Smooth operator! Nitrogen-charged beers are a velvety treat
About two years ago, Longmont, Colo.-based Left Hand Brewing Company made one of the greatest scientific advances of our time (at least for us beer geeks): They figured out how to bottle their excellent Milk Stout “on nitro,” charging it with nitrogen gas to create a creamy and sweet treat that you can enjoy in the comfort of your own home.
Up until then, you either had to go to a craft beer bar to get a taste of a nitro-charged beer, or make do with a slightly watery can of Guinness Draught.
Now, Left Hand has just released two more “nitro” beers – the bombastically boozy Wake Up Dead Stout and their popular Sawtooth All-American Ale – both ready to please your palate with an almost supernatural velvety smoothness.
‘On Nitro’ explained
Most beers you know and love are pressured with carbon dioxide, which gives them their sharp, effervescent quality. When a beer is served “on nitro” it’s pressurized with a mix of nitrogen and carbon dioxide (usually around 70 percent nitrogen to 30 percent CO2) and things change. The beer takes on an amazingly creamy mouthfeel and the flavor becomes more rounded and balanced, with its sweeter aspects being drawn to the forefront.
It takes special gear to make this bubbly magic happen at the bar, because nitrogen is an easy-going gas, far less volatile than the carbon dioxide used to pressurize standard tap lines. To get the bubbles flowing, a high pressure “stout fountain” is used, which activates the nitrogen gasses in the beer. Without this special spigot, the beer would just lie there in the glass, appearing flat and lifeless.
Recreating the pleasure of a nitrogen-powered beer at home is difficult, but Left Hand has managed to make it happen with two words that adorn the cap of all their Nitro beers; “Pour Hard.”
That’s exactly what I did with all three bottles of Left Hand’s Nitro collection, starting with Milk Stout, which I savagely poured into a tulip glass, flipping the bottle upside down and glurging its contents fast.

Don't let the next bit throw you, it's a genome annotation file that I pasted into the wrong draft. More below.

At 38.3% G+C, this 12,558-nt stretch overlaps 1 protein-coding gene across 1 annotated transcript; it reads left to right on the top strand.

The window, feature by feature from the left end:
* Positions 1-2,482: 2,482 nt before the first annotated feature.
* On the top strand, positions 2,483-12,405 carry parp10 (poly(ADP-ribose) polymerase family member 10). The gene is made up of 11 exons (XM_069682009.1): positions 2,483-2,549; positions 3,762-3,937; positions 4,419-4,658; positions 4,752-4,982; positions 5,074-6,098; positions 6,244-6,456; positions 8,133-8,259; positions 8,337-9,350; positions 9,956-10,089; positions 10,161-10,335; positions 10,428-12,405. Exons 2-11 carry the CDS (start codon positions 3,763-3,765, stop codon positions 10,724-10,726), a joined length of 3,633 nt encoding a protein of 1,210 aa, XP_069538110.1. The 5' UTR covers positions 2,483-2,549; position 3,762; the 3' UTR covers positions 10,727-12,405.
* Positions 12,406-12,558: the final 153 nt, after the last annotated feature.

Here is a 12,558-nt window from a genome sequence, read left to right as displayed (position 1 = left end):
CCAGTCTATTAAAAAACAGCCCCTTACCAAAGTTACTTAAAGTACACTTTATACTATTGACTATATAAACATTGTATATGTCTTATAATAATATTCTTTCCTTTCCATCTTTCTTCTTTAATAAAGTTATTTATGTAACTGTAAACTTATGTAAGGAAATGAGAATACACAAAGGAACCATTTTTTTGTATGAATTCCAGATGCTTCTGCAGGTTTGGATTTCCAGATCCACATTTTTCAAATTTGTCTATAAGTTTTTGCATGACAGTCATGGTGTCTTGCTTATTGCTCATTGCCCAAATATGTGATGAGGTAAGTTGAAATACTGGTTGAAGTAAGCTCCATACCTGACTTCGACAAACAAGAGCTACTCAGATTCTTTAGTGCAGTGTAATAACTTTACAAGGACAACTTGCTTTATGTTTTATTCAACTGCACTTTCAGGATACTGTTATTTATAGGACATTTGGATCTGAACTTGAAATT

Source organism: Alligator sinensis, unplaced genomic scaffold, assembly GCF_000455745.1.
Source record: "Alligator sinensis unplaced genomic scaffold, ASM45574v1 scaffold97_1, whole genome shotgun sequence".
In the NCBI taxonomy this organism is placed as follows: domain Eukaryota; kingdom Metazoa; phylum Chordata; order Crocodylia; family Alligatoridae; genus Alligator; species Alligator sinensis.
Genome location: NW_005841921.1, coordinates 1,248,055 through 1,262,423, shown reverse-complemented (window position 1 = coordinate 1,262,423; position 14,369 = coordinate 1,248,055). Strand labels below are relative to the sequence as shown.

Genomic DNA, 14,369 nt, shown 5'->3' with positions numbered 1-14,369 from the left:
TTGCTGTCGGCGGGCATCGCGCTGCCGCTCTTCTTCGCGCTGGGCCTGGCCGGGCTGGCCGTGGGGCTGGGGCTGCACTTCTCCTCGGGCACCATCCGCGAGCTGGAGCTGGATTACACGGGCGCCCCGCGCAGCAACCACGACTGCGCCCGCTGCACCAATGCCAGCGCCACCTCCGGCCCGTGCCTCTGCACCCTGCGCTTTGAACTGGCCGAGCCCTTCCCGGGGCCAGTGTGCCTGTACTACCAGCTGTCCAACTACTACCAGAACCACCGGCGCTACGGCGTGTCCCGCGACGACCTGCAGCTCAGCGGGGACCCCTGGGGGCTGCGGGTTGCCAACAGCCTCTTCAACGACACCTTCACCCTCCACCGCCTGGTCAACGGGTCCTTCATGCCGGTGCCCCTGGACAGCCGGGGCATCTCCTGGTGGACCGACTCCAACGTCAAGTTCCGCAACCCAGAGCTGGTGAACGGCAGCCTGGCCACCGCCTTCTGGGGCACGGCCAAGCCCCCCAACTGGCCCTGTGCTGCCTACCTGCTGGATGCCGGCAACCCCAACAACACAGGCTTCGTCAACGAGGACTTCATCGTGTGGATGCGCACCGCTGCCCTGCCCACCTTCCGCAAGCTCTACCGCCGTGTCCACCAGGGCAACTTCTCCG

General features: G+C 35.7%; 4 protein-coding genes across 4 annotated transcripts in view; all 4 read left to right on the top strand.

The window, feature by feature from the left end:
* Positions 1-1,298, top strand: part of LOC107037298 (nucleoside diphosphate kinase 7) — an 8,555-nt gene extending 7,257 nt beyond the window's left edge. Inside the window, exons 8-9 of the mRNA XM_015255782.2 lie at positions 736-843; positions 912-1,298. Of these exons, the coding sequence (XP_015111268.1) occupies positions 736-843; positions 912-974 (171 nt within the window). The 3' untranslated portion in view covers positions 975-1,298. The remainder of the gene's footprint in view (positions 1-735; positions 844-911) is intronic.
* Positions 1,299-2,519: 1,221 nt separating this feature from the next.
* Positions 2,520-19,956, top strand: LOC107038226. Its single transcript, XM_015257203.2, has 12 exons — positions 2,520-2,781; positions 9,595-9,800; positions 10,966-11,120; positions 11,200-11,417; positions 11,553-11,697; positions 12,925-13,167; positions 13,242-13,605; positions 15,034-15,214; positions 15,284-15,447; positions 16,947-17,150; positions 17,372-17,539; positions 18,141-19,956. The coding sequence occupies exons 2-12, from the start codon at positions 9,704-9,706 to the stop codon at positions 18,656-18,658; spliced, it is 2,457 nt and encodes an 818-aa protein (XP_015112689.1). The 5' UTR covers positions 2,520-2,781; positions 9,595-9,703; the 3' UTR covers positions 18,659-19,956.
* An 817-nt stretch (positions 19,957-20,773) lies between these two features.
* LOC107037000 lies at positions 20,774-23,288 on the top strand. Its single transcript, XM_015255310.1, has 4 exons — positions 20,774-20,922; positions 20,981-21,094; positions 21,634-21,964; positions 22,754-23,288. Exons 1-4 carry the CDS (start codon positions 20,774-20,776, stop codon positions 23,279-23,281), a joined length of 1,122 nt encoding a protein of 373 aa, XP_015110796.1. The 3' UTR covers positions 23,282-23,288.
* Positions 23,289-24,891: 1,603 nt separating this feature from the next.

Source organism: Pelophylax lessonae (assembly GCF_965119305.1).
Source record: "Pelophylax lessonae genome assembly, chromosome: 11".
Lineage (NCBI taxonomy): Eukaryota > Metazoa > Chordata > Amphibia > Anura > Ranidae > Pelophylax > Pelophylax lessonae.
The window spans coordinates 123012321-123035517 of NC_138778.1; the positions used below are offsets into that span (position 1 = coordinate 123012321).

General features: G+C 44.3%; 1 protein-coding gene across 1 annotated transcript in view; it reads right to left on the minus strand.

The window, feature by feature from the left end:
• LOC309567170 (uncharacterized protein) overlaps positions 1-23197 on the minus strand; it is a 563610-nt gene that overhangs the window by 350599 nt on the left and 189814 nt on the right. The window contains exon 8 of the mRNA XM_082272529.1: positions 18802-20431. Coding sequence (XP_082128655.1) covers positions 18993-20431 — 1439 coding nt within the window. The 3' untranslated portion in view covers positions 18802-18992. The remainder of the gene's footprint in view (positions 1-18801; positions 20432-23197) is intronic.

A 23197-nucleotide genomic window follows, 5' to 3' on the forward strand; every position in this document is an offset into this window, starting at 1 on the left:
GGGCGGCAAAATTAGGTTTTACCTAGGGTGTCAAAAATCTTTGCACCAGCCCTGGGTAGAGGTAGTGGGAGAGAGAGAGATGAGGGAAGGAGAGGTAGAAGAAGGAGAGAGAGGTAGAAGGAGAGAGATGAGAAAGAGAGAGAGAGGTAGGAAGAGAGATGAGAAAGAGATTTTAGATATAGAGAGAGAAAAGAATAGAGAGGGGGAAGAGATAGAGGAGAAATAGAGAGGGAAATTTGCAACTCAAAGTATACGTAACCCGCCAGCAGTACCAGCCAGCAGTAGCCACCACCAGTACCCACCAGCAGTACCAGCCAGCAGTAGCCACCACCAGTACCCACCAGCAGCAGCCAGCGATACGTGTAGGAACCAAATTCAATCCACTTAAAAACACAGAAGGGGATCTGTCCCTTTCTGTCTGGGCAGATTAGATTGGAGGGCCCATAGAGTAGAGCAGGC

Instead of foaming over the sides of the vessel, the black liquid was still for a moment, until a tan cloud began to emerge below the surface of the beer. This gave way to “the cascade,” a downward roiling of tiny bubbles that happens as the nitrogen comes into contact with the edges of the glass. While it’s fun to see, things get even better when you take a sip.
Left Hand Milk Stout Nitro has an incredibly soft mouthfeel, substantial, yet almost frothy. It simply glides across your tongue with a smoothness that has to be experienced to be appreciated. Left Hand advises that you keep their Nitro beers cold, but you’ll want to let this one warm up a bit before sampling. As it warms, rewarding tastes of milk chocolate (almost like a milkshake), coffee and vanilla emerge — delightful flavors that are well worth the wait.
Next up was Wake Up Dead Nitro, Left Hand’s 10.2 percent ABV Russian Imperial Stout. The nitrogen smoothes out this beer’s big notes of licorice, cocoa and vanilla, wrapping them in a cocoon of velvety sweetness. Then a nice alcohol kick at the back end of the beer comes barreling through, making for a cool sensation in your mouth and a useful reminder that this beer is packing some serious ABV. Of the trio, this one was my hands-down favorite, as I’m a sucker for big and boozy dark beers.
Sawtooth All-American Ale is the only member of the group that doesn’t benefit from the flavor-smoothing effects of the nitrogen. One gets the sensation that this 5.3 percent ABV Extra Special Bitter’s gentle flavors are being kept at arms length, as the crispness that you might associate with this type of beer and the hoppy bite at the end are enrobed by the soft veil of the nitrogen, unable to find purchase on the palate. It’s like drinking a beer with your tongue wrapped in latex.
Overall, these beers from Left Hand are the best thing to happen to parents of small children since Pay-Per-View movies and sushi delivery. It’s a wonderful treat to be able to enjoy a good beer on nitro without having to worry about babysitters or driving home.